In fact, even today, that is a concern about GOD that still troubles a lot of Christians, that age-old question of “why HE allows evil to exist and prevail in the world”. However, the answers we find in this message of Habakkuk clearly shows us that no one, good or evil, can escape the disciplining hand of GOD when HE decides to apply it.
In Habakkuk 2, verse 1-5, as Habakkuk awaits in a “watchtower” (“mismeret” in the Hebrew) for an answer from the LORD to his second complaint in chapter 1, the LORD tells Habakkuk to write HIS answer in large, clear letters on a tablet so that even a man running by can read it, and pass the message on to everyone he meets.
The LORD warns Habakkuk that the things HE planned will not happen right away, however, slowly but surely, the time nears when the vision HE shows him will be fulfilled. And if it seems slow, just be patient, because it will surely come to pass.
The LORD then tells Habakkuk to look around at all the confident, arrogant faces of those who trust in themselves, even though their lives are crooked. By contrast, those who are humble and righteous will simply “live by faith”, depending only on GOD for their survival. They will be faithful to GOD, and because of their faith and patience, they will live eternally with GOD at the end of this earth’s history. Those who trust in themselves, on the other hand will die by their own hand, and join satan in the pits of Hell following the “White Throne Judgment”.
Verse 5 describes wealth as being “treacherous”, and the arrogant as being “never at rest”, or, “never satisfied”. It is a comparison that pits these two together, with “greed and death”. Wealth and arrogance combined together, are like greed and death, neither one is ever satisfied.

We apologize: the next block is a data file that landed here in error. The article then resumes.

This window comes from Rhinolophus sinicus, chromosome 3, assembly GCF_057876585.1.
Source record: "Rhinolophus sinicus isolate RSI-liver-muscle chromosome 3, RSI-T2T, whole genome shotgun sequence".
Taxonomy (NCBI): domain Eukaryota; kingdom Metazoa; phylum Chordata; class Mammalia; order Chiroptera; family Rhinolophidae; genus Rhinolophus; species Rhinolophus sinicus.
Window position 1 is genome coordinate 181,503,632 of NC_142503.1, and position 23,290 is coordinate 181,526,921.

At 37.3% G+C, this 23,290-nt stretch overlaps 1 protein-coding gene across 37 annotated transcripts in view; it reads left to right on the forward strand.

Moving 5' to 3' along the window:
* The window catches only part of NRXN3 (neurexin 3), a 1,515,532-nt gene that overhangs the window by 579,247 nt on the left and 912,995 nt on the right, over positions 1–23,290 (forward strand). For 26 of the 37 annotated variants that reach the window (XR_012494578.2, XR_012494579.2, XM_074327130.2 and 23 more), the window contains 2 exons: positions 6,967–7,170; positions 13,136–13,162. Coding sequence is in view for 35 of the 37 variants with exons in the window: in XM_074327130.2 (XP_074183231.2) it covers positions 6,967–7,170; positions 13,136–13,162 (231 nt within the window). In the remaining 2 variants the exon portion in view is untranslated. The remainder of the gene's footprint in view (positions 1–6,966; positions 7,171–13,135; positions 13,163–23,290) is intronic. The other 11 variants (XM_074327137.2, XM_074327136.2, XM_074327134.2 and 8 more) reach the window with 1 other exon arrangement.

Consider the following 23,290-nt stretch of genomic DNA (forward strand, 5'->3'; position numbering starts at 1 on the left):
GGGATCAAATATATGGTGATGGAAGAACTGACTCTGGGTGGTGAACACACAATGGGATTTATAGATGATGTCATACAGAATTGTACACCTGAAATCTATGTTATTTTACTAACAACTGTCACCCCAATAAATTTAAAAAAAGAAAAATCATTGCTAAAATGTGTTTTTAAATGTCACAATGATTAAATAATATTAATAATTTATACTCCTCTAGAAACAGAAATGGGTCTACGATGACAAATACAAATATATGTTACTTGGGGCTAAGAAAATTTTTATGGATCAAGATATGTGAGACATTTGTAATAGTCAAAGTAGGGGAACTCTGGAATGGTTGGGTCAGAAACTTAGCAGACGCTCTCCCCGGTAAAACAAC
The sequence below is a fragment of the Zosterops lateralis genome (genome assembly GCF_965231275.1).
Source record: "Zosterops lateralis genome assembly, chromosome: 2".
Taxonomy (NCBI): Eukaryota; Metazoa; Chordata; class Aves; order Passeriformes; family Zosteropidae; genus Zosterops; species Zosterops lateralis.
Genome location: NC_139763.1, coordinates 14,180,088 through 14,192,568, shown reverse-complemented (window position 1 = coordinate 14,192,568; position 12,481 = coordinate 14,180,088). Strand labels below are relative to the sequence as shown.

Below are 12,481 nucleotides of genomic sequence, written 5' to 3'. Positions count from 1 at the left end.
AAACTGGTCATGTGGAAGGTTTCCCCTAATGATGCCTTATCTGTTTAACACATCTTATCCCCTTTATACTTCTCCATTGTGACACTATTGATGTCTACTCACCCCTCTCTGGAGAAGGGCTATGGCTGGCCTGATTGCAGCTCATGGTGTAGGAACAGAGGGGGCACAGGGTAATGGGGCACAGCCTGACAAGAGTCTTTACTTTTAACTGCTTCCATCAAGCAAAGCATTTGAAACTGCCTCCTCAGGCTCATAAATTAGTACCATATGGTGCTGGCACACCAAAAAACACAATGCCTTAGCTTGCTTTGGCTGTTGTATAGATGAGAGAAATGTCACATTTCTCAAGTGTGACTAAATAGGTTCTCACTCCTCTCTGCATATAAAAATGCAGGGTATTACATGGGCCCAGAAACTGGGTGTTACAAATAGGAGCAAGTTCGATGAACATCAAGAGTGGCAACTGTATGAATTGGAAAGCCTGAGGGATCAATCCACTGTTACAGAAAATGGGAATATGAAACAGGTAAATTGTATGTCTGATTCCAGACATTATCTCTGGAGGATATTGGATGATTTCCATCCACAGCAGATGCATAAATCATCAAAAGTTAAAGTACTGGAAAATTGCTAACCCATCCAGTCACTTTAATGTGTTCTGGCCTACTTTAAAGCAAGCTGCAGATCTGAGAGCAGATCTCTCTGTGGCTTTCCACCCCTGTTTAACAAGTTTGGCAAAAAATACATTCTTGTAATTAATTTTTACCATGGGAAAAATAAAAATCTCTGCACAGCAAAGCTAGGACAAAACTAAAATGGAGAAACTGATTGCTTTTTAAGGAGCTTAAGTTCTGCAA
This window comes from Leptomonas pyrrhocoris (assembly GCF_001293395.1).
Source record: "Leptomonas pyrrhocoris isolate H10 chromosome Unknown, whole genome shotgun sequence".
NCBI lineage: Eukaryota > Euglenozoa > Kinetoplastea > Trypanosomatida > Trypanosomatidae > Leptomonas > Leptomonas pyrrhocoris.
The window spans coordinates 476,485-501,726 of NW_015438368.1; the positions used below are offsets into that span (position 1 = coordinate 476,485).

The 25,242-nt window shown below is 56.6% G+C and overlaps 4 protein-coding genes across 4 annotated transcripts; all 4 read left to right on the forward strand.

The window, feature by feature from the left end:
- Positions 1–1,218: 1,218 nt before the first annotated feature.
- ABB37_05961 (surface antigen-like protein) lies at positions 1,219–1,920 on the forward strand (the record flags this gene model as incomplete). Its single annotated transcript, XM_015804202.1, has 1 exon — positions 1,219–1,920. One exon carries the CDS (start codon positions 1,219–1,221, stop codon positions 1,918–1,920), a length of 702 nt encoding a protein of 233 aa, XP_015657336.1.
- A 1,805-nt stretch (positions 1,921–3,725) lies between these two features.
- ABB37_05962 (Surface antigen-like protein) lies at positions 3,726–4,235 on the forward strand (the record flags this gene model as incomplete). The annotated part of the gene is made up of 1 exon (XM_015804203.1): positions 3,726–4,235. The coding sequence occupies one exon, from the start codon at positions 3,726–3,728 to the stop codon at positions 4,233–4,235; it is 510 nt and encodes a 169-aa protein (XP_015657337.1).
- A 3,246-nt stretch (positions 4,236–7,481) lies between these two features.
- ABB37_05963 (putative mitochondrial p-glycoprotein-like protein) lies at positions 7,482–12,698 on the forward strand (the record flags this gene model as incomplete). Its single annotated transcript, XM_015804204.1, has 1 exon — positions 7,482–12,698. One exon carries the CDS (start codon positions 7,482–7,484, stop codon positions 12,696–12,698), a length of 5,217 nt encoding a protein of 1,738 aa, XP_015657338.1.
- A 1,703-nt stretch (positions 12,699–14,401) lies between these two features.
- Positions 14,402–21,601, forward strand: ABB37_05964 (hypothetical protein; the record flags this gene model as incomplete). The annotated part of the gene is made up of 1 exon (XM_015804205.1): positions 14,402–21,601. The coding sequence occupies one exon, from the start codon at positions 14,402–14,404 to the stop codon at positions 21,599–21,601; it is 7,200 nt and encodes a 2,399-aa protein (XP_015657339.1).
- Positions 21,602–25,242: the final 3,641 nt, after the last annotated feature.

In Habakkuk chapter 3, verses 16-19, Habakkuk concludes his message with a powerful poetic rendering that exudes all the confidence, patience, and faith that a person, who is under duress from a life-threatening siege can exhibit. Here he faithfully declares that;
I trembled inside when I heard this;
    my lips quivered with fear.
My legs gave way beneath me,
    and I shook in terror.
I will wait quietly for the coming day
    when disaster will strike the people who invade us.
 Even though the fig trees have no blossoms,
    and there are no grapes on the vines;
even though the olive crop fails,
    and the fields lie empty and barren;
even though the flocks die in the fields,
    and the cattle barns are empty,
 yet I will rejoice in the Lord!
    I will be joyful in the God of my salvation!
The Sovereign Lord is my strength!
    He makes me as surefooted as a deer,
    able to tread upon the heights.”

A Sunday school lesson by,
Larry D. Alexander

LARRY D. ALEXANDER- Official Website

Friday, September 26, 2014

An international Sunday school lesson commentary
For Sunday September 28, 2014

Over 65,000 readers worldwide

(GOD rebuilds us for HIS glory)
(Jeremiah 33:1-11)

While Jeremiah was still imprisoned by King Zedekiah of Judah, in the courtyard of the guard, and the Babylonians siege was in full effect, and pressing down on Jerusalem, the LORD came to HIS faithful prophet Jeremiah with yet a second message. It was a two-fold message of both gloom and hope for the future. Here in Jeremiah 33, verses 2-11 we find this forecast for the nation of Judah:

“This is what the Lord says—the Lord who made the earth, who formed and established it, whose name is the Lord:  Ask me and I will tell you remarkable secrets you do not know about things to come.  For this is what the Lord, the God of Israel, says: You have torn down the houses of this city and even the king’s palace to get materials to strengthen the walls against the siege ramps and swords of the enemy.  You expect to fight the Babylonians, but the men of this city are already as good as dead, for I have determined to destroy them in my terrible anger. I have abandoned them because of all their wickedness.